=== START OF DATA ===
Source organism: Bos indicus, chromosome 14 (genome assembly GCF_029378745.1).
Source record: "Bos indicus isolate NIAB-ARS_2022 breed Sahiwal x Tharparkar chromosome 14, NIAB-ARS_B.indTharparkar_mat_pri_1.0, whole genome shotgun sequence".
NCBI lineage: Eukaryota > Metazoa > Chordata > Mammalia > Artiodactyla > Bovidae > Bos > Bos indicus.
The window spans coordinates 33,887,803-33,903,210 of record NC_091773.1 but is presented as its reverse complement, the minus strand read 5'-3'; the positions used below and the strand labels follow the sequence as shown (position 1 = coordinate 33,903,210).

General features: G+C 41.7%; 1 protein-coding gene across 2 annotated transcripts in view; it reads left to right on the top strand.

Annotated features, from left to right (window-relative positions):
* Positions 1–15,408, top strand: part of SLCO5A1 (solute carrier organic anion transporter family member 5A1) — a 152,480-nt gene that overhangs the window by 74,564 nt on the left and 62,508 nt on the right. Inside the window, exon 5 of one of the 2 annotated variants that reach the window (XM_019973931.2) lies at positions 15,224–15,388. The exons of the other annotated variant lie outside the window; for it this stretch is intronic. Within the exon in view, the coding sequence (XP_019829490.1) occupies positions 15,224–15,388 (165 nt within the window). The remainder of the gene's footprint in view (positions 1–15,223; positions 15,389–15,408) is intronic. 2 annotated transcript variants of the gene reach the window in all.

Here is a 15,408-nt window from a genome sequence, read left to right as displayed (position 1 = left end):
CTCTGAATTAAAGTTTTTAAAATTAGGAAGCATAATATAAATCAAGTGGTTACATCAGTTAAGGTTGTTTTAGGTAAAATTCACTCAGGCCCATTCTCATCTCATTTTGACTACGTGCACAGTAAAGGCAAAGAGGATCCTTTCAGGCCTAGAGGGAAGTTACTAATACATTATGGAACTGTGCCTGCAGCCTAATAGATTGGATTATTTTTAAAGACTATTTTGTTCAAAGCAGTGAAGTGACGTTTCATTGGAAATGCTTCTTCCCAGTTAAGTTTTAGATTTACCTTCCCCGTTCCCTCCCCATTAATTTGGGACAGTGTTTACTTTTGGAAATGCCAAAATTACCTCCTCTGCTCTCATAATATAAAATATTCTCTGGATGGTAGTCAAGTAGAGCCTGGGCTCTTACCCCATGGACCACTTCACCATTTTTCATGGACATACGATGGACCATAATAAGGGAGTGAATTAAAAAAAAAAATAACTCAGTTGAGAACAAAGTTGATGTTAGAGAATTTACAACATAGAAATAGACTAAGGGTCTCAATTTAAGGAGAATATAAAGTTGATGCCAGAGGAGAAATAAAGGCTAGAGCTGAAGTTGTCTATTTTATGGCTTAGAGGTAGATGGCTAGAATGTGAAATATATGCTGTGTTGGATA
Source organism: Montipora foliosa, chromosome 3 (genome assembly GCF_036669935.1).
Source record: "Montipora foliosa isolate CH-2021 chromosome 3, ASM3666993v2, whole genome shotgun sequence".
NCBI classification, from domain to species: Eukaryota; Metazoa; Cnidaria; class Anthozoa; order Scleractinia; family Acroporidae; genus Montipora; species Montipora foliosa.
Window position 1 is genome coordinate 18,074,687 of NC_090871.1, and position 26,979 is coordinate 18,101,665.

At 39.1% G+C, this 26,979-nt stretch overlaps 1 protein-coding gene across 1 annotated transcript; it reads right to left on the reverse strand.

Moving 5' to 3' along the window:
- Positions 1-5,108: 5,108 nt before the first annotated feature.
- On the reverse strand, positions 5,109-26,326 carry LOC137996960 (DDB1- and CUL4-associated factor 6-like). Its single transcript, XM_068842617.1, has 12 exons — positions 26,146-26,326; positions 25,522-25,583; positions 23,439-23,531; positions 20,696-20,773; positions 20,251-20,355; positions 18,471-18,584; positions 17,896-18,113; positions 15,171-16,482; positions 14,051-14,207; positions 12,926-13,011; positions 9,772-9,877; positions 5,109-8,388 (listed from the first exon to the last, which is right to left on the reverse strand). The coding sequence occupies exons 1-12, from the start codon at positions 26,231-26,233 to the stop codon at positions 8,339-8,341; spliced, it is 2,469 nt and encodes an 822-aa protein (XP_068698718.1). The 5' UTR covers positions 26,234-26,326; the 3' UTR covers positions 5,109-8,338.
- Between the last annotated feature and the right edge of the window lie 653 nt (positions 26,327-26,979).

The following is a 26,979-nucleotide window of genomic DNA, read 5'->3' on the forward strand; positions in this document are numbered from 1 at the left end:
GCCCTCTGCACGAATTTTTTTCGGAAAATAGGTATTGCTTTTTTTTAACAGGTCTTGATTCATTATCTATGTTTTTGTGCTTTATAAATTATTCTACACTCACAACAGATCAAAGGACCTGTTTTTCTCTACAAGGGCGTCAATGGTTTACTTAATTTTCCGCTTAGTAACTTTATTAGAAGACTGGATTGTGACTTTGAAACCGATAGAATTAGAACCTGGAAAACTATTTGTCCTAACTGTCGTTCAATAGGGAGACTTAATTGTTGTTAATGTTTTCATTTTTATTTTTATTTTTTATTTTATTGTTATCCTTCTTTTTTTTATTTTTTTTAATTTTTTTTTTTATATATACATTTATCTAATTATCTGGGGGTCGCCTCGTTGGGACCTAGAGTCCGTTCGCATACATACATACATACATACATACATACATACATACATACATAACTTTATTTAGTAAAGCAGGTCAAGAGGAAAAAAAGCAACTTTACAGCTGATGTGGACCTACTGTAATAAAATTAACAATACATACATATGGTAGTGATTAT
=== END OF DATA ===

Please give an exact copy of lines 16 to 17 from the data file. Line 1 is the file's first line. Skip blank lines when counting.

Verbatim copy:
- Positions 1-5,108: 5,108 nt before the first annotated feature.
- On the reverse strand, positions 5,109-26,326 carry LOC137996960 (DDB1- and CUL4-associated factor 6-like). Its single transcript, XM_068842617.1, has 12 exons — positions 26,146-26,326; positions 25,522-25,583; positions 23,439-23,531; positions 20,696-20,773; positions 20,251-20,355; positions 18,471-18,584; positions 17,896-18,113; positions 15,171-16,482; positions 14,051-14,207; positions 12,926-13,011; positions 9,772-9,877; positions 5,109-8,388 (listed from the first exon to the last, which is right to left on the reverse strand). The coding sequence occupies exons 1-12, from the start codon at positions 26,231-26,233 to the stop codon at positions 8,339-8,341; spliced, it is 2,469 nt and encodes an 822-aa protein (XP_068698718.1). The 5' UTR covers positions 26,234-26,326; the 3' UTR covers positions 5,109-8,338.